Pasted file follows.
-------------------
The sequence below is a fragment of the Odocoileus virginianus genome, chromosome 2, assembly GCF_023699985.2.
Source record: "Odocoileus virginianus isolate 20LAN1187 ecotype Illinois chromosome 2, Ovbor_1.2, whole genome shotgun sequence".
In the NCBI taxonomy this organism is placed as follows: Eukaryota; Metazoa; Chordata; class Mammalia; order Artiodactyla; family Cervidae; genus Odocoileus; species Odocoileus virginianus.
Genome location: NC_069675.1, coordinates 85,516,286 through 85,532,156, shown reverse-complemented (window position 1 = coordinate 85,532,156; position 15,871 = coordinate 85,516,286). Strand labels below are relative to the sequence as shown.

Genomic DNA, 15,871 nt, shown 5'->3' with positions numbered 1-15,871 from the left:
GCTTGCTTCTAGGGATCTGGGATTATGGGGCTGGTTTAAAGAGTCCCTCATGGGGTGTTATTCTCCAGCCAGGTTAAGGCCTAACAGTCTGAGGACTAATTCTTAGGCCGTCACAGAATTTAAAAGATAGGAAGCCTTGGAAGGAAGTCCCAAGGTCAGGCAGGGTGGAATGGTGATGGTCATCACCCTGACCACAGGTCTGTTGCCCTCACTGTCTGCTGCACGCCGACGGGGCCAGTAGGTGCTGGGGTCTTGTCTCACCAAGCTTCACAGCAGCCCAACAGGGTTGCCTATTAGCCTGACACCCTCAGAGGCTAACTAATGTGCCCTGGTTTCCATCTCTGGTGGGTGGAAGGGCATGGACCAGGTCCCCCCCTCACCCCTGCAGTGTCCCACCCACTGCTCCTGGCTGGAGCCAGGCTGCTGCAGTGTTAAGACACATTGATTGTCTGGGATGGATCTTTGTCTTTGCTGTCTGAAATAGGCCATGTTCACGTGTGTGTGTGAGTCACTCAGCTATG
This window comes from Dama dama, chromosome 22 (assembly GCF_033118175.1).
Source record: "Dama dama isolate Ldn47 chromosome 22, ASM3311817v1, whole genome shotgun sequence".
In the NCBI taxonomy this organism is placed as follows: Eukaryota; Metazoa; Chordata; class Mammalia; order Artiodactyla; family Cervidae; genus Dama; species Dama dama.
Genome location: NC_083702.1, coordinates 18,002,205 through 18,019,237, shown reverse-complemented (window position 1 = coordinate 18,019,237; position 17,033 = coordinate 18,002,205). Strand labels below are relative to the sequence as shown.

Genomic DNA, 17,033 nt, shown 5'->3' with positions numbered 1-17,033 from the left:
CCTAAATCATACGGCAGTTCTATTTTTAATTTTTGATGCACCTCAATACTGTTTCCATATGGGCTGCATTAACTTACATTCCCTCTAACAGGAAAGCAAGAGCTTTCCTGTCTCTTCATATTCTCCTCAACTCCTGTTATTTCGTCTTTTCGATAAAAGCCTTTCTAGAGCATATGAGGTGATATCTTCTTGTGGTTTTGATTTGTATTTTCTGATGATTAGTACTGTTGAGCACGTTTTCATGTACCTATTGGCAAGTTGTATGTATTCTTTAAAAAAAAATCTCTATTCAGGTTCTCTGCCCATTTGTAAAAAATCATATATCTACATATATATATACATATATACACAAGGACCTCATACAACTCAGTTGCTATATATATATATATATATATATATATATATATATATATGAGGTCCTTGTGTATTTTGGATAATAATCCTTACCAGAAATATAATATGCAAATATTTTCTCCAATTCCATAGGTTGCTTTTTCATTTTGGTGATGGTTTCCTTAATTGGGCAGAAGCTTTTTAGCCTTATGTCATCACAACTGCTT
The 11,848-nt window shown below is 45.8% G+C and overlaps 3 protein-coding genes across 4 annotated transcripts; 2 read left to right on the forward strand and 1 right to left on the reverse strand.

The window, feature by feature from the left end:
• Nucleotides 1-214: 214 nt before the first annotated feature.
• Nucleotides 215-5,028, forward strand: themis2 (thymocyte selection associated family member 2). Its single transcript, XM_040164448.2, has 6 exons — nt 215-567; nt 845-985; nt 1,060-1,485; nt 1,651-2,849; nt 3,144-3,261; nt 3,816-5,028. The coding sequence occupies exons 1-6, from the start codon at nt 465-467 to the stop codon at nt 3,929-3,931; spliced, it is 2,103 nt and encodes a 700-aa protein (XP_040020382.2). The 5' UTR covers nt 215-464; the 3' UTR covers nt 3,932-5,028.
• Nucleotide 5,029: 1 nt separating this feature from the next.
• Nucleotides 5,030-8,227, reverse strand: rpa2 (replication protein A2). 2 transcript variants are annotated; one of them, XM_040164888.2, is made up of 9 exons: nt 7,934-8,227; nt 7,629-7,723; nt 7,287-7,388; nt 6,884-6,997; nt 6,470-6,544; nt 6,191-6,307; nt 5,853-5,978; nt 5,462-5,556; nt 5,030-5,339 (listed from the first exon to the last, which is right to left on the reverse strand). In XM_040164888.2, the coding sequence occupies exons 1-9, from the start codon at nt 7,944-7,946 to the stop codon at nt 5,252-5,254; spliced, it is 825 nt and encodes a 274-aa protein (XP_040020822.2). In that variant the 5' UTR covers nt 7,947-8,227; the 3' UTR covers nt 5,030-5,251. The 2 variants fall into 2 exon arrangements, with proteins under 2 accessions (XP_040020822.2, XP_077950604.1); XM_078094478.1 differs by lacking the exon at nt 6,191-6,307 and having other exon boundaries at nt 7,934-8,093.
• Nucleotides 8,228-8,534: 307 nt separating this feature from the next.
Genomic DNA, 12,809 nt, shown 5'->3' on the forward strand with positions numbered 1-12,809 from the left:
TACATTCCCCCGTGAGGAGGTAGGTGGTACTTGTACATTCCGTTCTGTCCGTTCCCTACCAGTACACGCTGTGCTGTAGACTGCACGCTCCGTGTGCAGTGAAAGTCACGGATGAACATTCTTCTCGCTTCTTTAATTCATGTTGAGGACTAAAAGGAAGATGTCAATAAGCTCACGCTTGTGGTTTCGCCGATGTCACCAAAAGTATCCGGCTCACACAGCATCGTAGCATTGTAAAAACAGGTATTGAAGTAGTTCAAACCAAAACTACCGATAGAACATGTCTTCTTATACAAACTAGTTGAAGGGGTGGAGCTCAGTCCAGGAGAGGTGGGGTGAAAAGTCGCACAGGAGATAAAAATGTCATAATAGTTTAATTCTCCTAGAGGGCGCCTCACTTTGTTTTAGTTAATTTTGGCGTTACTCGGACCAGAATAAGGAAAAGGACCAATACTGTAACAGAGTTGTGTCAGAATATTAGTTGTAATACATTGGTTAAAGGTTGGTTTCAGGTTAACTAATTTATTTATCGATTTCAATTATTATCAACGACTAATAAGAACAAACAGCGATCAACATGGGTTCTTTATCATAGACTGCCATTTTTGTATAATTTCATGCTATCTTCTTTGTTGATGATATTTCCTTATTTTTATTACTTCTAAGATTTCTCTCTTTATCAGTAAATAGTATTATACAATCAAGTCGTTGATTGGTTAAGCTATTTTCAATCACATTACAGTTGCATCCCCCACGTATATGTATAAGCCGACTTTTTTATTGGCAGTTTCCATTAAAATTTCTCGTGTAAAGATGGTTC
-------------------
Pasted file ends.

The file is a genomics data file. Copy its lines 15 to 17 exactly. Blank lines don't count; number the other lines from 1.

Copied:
• Nucleotides 1-214: 214 nt before the first annotated feature.
• Nucleotides 215-5,028, forward strand: themis2 (thymocyte selection associated family member 2). Its single transcript, XM_040164448.2, has 6 exons — nt 215-567; nt 845-985; nt 1,060-1,485; nt 1,651-2,849; nt 3,144-3,261; nt 3,816-5,028. The coding sequence occupies exons 1-6, from the start codon at nt 465-467 to the stop codon at nt 3,929-3,931; spliced, it is 2,103 nt and encodes a 700-aa protein (XP_040020382.2). The 5' UTR covers nt 215-464; the 3' UTR covers nt 3,932-5,028.
• Nucleotide 5,029: 1 nt separating this feature from the next.